Hybrid Cars Get a Glamour Boost
efficiency has become something of a cause celebre among the glitterati. From the Rolling Stones/Natural Resources Defense Council global warming concert scheduled for Feb. 6 in Los Angeles, to the anti-SUV ad campaign sponsored by Arianna Huffington and Laurie David (wife of writer-comedian Larry David) to the growing popularity of the hybrid Toyota Prius among movie stars, Hollywood and the music industry now appear to be leading the charge for U.S. action on climate change and energy efficiency.
In particular, the incendiary anti-SUV ads, which link the gas-guzzling vehicles to terrorism in the Middle East, have garnered a huge amount of media attention even though they have not yet been broadcast. (You can see them or contribute funds towards their media buy on Huffington's website.) Perhaps the most encouraging aspect of this trend is the number of Toyoto Prius owners among the movie crowd, who talk up their love for the efficient if slightly awkward-looking cars, and by association, even make them seem glamorous. Larry David bought three, including one for his character to drive on his HBO series, "Curb Your Enthusiasm." "It works on every level," says David. "I'm doing something good, and my wife has sex with me more often" (Washington Post, 6 Jun 2002).
According to Toyota, the car has been purchased by a dazzling list of stars, including Cameron Diaz, Donny Osmond, Ted Danson, Jeff Goldblum, and Leonardo DiCaprio, who has bought four for himself and other members of his family. (For a longer list, including some prominent politicians and environmentalists, see Toyota's website.)
Still, the hybrid's sales are dwarfed by the massive popularity of SUVs. Toyota has sold only about 40,000 Priuses in the U.S. since their introduction in July 2000, although sales last year rose 33 percent over the year before. Honda has its own, less glamorous hybrid version of the Civic, and a company spokesperson says the company's selling about 2,000 of the hybrid cars per month: "The Prius may be more for the Hollywood crowd. We're drawing more the typical Honda customer" (AutoWeek online, 22 Jan 2003).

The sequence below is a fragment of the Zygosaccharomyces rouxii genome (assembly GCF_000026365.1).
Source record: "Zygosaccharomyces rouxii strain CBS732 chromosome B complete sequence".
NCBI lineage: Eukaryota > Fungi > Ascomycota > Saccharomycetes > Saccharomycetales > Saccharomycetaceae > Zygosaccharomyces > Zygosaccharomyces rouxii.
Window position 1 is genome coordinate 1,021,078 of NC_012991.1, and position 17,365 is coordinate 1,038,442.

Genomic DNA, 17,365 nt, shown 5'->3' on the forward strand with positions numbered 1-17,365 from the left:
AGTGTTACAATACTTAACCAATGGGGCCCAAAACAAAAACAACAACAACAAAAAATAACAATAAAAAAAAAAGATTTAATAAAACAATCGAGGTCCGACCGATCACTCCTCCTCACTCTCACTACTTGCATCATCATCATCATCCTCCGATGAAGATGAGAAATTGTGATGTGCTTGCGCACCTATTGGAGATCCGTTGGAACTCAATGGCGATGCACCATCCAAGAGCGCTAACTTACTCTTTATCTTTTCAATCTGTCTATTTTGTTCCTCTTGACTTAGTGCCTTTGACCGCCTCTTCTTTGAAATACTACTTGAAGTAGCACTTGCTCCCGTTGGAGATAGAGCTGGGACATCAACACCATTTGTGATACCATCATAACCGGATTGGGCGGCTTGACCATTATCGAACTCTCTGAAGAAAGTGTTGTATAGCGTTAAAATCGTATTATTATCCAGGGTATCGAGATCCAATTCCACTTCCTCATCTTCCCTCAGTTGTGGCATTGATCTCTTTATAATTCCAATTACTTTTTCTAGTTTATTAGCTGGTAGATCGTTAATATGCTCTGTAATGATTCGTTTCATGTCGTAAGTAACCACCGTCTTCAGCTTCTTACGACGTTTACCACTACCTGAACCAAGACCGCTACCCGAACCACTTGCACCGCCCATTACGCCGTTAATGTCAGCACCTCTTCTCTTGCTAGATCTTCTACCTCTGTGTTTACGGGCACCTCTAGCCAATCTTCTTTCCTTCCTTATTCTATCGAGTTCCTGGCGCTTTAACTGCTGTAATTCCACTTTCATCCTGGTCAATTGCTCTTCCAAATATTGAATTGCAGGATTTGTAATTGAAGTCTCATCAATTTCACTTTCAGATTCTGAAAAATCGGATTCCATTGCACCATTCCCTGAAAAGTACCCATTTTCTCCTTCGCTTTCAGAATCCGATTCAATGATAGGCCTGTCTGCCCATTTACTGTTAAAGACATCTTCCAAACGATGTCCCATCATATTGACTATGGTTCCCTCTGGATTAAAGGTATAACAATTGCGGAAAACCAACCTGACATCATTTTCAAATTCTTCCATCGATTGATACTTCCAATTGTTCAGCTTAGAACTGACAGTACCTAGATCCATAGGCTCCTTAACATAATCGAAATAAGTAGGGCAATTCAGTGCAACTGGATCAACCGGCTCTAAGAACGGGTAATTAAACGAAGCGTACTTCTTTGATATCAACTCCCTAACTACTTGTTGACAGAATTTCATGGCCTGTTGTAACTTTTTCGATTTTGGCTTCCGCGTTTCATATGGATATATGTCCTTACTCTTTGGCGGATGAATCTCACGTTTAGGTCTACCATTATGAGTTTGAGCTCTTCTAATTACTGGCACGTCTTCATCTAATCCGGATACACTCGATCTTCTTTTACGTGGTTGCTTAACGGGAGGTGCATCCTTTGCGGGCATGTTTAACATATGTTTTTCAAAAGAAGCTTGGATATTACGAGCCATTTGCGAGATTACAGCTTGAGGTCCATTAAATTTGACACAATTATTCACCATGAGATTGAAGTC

Signs of an anti-celebrity backlash have already appeared, including an opinion piece by David Brooks in the Wall Street Journal, who said all the criticism of the SUV may lead him to purchase one for the first time, and dubiously claimed that getting one is "a way to connect imaginatively with a more inspiring life than the one you actually lead" (Wall Street Journal, 21 Jan 2003). (For more on the pro-hybrid celebrity trend, as well as the dangers of a boomerang, check out this recent article from the Los Angeles Times.)
Soon, American consumers may have the opportunity to combine their love for the hulking SUV with the rising popularity of the more environmentally-correct hybrid. Toyota will have a hybrid SUV for sale within two years; Toyota's ambitious plans also include fuel-cell and hydrogen-powered vehicles (New York Times, 26 Jan 2003). General Motors has announced plans to offer a full line of hybrids, from sedans to SUVs, starting in 2004, and says that it intends to sell up to a million of these models by 2007 (San Jose Mercury News, 4 Jan 2003). Ford will introduce a hybrid version of its Escape SUV later this year that is expected to get 40 to 50 miles per gallon. Let's hope that the U.S. auto companies are really interested in selling these vehicles in substantial numbers, and are not just making the gesture of offering a few for the sake of good PR. Given their previous record, a healthy dose of skepticism might be in order.
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